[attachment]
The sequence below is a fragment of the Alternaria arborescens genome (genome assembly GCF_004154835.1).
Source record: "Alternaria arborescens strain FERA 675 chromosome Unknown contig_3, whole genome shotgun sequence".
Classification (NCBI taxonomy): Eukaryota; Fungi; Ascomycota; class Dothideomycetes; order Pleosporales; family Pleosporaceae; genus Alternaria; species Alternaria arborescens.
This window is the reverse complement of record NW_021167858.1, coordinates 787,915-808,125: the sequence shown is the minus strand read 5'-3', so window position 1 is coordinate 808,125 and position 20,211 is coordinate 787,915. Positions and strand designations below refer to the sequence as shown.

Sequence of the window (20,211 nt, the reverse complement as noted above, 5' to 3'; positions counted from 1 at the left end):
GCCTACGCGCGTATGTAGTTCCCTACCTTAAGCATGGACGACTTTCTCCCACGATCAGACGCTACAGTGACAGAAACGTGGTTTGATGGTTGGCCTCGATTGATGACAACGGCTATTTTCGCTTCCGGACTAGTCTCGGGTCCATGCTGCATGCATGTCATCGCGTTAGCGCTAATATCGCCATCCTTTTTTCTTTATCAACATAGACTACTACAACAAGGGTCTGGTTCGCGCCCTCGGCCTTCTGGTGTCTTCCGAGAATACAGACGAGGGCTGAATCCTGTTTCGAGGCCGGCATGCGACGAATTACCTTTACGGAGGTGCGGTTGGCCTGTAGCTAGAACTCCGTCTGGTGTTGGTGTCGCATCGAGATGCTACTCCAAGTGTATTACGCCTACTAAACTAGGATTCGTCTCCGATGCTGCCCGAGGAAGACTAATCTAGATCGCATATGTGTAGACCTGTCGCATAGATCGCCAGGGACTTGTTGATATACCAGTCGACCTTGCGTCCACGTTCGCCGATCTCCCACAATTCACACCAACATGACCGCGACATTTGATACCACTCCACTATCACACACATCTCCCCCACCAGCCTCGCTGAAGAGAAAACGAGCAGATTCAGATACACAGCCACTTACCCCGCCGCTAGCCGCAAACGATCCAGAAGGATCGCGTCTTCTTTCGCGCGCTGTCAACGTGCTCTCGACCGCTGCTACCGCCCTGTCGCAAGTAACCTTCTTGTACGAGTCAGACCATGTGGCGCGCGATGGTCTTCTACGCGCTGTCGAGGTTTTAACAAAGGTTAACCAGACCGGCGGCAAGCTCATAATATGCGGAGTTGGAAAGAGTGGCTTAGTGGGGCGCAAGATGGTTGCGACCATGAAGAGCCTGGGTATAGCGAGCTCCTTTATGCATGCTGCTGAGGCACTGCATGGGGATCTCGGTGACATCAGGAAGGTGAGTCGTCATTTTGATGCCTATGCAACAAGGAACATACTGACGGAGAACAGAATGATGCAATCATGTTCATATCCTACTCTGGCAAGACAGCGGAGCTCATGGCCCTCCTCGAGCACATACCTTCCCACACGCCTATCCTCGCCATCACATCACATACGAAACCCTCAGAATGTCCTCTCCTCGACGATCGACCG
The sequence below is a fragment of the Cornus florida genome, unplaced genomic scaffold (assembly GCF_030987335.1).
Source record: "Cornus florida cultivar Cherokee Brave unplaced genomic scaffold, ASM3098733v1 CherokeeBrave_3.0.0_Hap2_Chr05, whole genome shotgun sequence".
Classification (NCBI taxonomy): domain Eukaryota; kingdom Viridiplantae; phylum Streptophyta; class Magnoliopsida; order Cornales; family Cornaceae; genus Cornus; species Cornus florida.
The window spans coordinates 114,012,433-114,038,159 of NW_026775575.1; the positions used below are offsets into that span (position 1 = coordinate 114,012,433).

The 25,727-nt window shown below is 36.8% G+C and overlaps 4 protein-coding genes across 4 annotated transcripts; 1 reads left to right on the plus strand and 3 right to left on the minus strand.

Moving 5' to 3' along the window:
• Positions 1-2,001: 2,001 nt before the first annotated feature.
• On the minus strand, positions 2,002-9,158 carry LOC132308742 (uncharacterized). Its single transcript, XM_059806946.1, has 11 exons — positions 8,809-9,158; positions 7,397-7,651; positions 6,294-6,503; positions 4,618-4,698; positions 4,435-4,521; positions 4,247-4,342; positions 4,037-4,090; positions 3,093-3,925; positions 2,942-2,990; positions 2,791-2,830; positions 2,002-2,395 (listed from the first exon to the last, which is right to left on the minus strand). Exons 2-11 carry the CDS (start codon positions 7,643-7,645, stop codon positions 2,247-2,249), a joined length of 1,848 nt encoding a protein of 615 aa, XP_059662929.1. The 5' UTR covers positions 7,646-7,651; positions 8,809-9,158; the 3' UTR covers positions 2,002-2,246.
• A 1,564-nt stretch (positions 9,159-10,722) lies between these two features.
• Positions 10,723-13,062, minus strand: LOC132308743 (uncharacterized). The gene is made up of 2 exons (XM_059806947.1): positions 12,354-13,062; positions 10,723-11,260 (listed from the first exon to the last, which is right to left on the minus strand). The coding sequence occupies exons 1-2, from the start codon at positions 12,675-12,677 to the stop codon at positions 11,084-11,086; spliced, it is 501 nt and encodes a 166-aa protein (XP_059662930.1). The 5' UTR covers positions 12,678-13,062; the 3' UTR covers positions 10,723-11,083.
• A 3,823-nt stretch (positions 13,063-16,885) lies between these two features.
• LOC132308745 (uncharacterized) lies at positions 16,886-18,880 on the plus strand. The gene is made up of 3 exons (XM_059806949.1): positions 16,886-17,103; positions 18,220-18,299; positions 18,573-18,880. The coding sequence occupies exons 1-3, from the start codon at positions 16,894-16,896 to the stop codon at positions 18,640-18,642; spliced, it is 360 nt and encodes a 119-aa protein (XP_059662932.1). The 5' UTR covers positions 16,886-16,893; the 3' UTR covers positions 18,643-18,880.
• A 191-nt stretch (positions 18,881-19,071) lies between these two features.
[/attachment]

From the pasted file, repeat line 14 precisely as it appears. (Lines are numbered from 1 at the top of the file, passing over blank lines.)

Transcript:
• On the minus strand, positions 2,002-9,158 carry LOC132308742 (uncharacterized). Its single transcript, XM_059806946.1, has 11 exons — positions 8,809-9,158; positions 7,397-7,651; positions 6,294-6,503; positions 4,618-4,698; positions 4,435-4,521; positions 4,247-4,342; positions 4,037-4,090; positions 3,093-3,925; positions 2,942-2,990; positions 2,791-2,830; positions 2,002-2,395 (listed from the first exon to the last, which is right to left on the minus strand). Exons 2-11 carry the CDS (start codon positions 7,643-7,645, stop codon positions 2,247-2,249), a joined length of 1,848 nt encoding a protein of 615 aa, XP_059662929.1. The 5' UTR covers positions 7,646-7,651; positions 8,809-9,158; the 3' UTR covers positions 2,002-2,246.